I have always been an avid fan of Jimmy LaValle’s work with The Album Leaf. A Chorus of Storytellers is his most recent effort, and I would say that The Album Leaf has done it again. Their dreamy/futuristic sound is relaxing and mellow while keeping it interesting. You can relax without getting bored. Both their instrumental tracks and the ones with vocal performances are incredible. “We Are”, “There Is A Wind”, “Summer Fog”, “Blank Pages”, “Until The Last” and “Within Dreams” are standout tracks. This album has no “Always For You” or “Wherever I’ll Go” from their album Into The Blue Again, but nonetheless The Album Leaf’s new effort has the same dreamy effect on the listener as his previous efforts. It is an exciting but relaxing album that I am highly recommending to anyone looking for anything in this genre. The Album Leaf is yet to underperform. This is another album that meets my high expectations for them.
-- Enrique Lemus
Host, "Moose Tracks," Mondays 10-12 pm on WGTB

Review: Have Gun, Will Travel Postcards from the Friendly City

Have Gun, Will Travel
Postcards From The Friendly City

Postcards From The Friendly City contains a glimmer of bluesy folk charm, but this sliver of hope for a return to the folk music roots is all too quickly swallowed up by a an all too familiar 90’s style of songwriting leaving most of the tracks on this album sounding decidedly generic and unremarkable. The tracks “Wolf In Shepherd’s Clothes” and “Land of the Living” offer some hope, however, that this group has some talent and perhaps the potential to say something new on another album. At the end of the day Postcards From The Friendly City is probably not worth the cost of the album, but is worth at least one listen and makes Have Gun, Will Travel a group worth looking out for in future.
-- Jonas Briedis
Host, "Good Music," Midnight-2am Tuesday morning on WGTB

WWYC of the Week

So, I'm confused. Dylan here says that this was requested. This implies that somebody wanted to hear that. That implies that someone gets some sort of joy out of those noises. That implies that some things which should be, aren't. And, if those things are which ought not to be, such as this said thing, then I am not the man I thought I was, and this is not the world I imagined it to be. I would say I grieve for Metro Station, or whoever wrote the song...but to be fair this isn't that much of a deviation from the original. So, I guess in that sense its an OK cover.

I don't know if I am more offended by his singing or by what seems to be his impersonation of a person with a mental disability. In any case, I salute you, Dylan Bral, for this week's most unbearable Youtube cover. Feel free to check out all of his covers...I have.

My request? Stop hurting the world.

Thursday, February 11, 2010

Review: Fucked Up, Couple Tracks: Singles 2002-2009

Fucked Up
Couple Tracks: Singles 2002-2009

Fucked up’s Couple Tracks: Singles 2002-2009 is a solid compilation of singles that can serve as the perfect description of a band’s growth. As an album, it doesn’t really flow, due to its nature as a compilation. However, any fan of this sort of aggressive and raw music must listen to this compilation. There are no dull moments in this collection. “Anorak City”, “Toronto FC” and “Black Hats” are standout tracks primarily due to the raw and aggressive sound in Pink Eyes’ vocals. If you are a fan of anything fast and loud, it is a collection of singles worth having. They maintain what has made Fucked Up as appealing as they are for the hipster crowds. Growling vocals, fast distorted guitars, but somehow maintain a poppy edge to their songs, where you can find some melodic catchy hooks while staying true to a more “hardcore” sound while avoiding the repetitive drumming patterns in typical punk bands. They have kept the energy, but avoided the potential boringness that can come along with this music. A must have for people anyone interested in the genre or looking into it. One of the most exciting right now.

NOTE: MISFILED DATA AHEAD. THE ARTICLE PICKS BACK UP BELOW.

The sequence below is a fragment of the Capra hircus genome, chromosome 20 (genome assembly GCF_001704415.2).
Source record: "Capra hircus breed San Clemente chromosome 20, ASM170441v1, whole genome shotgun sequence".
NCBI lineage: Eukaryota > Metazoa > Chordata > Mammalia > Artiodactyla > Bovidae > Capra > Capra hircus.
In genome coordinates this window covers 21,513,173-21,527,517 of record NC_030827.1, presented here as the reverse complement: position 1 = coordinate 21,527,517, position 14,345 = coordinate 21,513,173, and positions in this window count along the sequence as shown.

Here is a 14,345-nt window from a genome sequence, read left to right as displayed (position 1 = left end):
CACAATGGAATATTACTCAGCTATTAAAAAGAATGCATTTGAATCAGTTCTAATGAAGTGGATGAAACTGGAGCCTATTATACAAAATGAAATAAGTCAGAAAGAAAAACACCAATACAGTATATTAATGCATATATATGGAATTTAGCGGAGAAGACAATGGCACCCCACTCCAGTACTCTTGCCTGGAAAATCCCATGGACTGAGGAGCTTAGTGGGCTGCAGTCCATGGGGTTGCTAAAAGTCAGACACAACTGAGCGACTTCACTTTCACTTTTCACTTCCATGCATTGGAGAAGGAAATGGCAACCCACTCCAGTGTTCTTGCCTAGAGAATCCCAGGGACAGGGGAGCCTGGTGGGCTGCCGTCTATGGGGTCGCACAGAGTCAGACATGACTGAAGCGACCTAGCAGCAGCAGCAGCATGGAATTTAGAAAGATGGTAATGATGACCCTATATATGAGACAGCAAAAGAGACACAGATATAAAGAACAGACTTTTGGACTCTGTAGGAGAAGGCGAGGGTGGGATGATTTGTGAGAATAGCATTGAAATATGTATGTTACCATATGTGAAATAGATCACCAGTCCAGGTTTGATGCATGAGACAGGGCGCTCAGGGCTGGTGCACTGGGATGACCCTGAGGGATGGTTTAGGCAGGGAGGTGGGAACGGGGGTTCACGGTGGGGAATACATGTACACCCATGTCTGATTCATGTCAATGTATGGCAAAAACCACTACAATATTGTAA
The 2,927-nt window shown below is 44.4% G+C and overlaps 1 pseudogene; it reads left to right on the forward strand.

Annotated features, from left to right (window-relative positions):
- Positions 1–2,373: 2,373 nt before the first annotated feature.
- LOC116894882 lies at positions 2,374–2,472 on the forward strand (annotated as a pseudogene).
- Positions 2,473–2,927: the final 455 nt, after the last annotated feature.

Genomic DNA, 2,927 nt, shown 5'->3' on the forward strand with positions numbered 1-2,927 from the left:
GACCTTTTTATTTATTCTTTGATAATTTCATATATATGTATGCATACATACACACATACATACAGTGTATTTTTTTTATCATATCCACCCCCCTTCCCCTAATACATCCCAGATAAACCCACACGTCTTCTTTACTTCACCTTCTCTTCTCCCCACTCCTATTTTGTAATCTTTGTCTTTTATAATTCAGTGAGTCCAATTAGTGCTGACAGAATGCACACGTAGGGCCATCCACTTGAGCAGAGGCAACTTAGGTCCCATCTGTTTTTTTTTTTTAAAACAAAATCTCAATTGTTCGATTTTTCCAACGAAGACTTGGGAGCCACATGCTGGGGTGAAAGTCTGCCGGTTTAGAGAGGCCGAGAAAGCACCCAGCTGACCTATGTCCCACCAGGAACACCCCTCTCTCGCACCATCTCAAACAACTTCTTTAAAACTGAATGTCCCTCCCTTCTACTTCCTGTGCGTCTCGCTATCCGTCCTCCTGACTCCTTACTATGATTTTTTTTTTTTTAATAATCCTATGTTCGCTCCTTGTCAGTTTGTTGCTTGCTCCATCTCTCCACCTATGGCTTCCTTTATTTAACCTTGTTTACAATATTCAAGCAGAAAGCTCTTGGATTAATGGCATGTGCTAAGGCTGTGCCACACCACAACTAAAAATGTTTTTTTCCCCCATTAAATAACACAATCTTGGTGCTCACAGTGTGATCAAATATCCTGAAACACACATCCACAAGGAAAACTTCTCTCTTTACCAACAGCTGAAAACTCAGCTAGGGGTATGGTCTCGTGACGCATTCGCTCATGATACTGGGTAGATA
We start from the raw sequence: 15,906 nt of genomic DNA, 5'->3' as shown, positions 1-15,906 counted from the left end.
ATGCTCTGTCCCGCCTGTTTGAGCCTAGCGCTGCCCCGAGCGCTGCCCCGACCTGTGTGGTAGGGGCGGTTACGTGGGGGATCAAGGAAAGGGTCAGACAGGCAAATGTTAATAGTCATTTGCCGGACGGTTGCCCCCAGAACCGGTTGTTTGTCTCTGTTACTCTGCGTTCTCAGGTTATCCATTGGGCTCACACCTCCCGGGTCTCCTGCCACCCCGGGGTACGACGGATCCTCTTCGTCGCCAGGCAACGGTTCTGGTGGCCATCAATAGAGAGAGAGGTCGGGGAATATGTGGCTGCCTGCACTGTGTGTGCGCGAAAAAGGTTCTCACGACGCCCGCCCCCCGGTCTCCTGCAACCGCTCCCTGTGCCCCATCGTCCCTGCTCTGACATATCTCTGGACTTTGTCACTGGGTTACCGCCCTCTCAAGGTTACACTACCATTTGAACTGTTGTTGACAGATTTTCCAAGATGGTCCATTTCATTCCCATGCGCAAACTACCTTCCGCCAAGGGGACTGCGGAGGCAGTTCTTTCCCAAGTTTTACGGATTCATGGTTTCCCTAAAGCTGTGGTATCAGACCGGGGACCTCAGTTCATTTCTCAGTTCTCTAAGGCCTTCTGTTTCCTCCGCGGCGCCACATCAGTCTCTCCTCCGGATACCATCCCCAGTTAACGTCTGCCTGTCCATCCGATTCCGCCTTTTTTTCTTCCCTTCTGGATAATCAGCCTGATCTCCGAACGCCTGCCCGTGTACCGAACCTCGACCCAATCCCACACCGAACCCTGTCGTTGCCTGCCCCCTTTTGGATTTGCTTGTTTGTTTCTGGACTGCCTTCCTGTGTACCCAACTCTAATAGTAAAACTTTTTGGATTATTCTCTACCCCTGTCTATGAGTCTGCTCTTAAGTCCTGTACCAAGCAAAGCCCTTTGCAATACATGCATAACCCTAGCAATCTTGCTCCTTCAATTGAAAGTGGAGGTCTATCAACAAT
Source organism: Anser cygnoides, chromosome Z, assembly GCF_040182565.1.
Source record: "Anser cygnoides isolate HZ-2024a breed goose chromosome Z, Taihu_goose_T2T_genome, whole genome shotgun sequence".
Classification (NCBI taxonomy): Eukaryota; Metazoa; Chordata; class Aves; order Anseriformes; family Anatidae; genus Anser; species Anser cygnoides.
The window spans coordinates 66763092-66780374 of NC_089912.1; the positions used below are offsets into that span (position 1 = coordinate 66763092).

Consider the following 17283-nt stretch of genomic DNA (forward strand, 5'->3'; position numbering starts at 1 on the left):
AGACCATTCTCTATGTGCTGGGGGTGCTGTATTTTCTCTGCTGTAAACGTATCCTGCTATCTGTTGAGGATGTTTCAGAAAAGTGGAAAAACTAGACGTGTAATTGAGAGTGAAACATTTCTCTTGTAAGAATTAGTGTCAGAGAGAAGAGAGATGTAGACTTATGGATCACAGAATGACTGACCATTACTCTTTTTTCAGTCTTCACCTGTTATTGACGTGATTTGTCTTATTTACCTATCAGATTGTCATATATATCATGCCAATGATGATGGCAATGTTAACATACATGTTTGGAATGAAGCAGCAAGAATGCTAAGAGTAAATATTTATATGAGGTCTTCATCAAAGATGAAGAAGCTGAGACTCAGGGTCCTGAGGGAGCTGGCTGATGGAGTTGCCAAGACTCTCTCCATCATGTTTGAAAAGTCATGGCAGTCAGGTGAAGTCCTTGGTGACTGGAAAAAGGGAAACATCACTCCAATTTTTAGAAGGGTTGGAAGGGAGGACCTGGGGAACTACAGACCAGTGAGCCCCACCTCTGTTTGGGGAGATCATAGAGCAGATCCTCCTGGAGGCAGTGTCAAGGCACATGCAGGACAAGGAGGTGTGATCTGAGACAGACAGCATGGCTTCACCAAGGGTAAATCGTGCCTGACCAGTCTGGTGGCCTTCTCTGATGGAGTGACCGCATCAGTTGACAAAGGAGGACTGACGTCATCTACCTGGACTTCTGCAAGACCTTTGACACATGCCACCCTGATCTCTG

-- Enrique Lemus
Host, "Moose Tracks," Mondays 10-12 PM on WGTB

Review: Spoon, Transference

            Spoon is a band that has always stuck pretty close to its roots. Although their sound had evolved from the garage-rock tones of A Series of Sneaks, by 2007’s Ga Ga Ga Ga Ga, everyone knew what a “Spoon” record would sound like. To some degree, Transference doesn’t interfere or change many of our expectations of what this band does. Their characteristic alt-rock sound that has been present for years is still here, in the form of tracks like “Got Nuffin” and “Written in Reverse.” What Transference is significant for is the change in approach to production that must have occurred. It seems that they chose to pursue “addition by subtraction.” Transference’s sound is minimal. The record testifies to the importance of silence, when making music. The most memorable tracks, like “Mystery Zone,” “Out Go the Lights,” and “Is Love Forever” are those that seem to split up the band’s sound. No vocals, guitar parts, or drum lines seem to exist to fill a void. This results in a very purposeful, deliberate sound, where nothing unnecessary is crammed into the ears of the listener. On Ga Ga Ga Ga Ga’s “Don’t You Evah,” Britt Daniel says: “record that, Jim,” in the midst of studio banter. Transference leaves out such noisiness, choosing instead to revel in silence.
Key Tracks: Written in Reverse, Out Go the Lights, Mystery Zone, Got Nuffin’
-- Josh Smith
Host, "Artists in Exile," Sundays 2-4 PM on WGTB

Review: The Magnetic Fields, Realism

 The Magnetic Fields
From the early influence of my parents’ record collection, featuring 60s folk-rock acts like Peter, Paul and Mary, Simon & Garfunkel and Dylan, to my later discovery of British folk revivalists and numerous modern folk artists, folk music has always been a musical staple of mine. Judging by The Magnetic Fields’ most recent album, Realism, it is a musical staple of frontman Stephin Merritt as well. Following the Jesus and Mary Chain-inspired Distortion, Realism trades feedback and fuzz boxes for more traditional folk orchestration, making use of instruments as varied as mandolins, dulcimers, banjos, accordions, sitars, flugelhorns and tubas. Musically, the album is full of retro charm and a survey of folk music across styles and eras, but in typical Merritt style, Realism is a concept album of sorts, thematically exploring—or perhaps skewering—the conventional view of folk’s lyrical sincerity.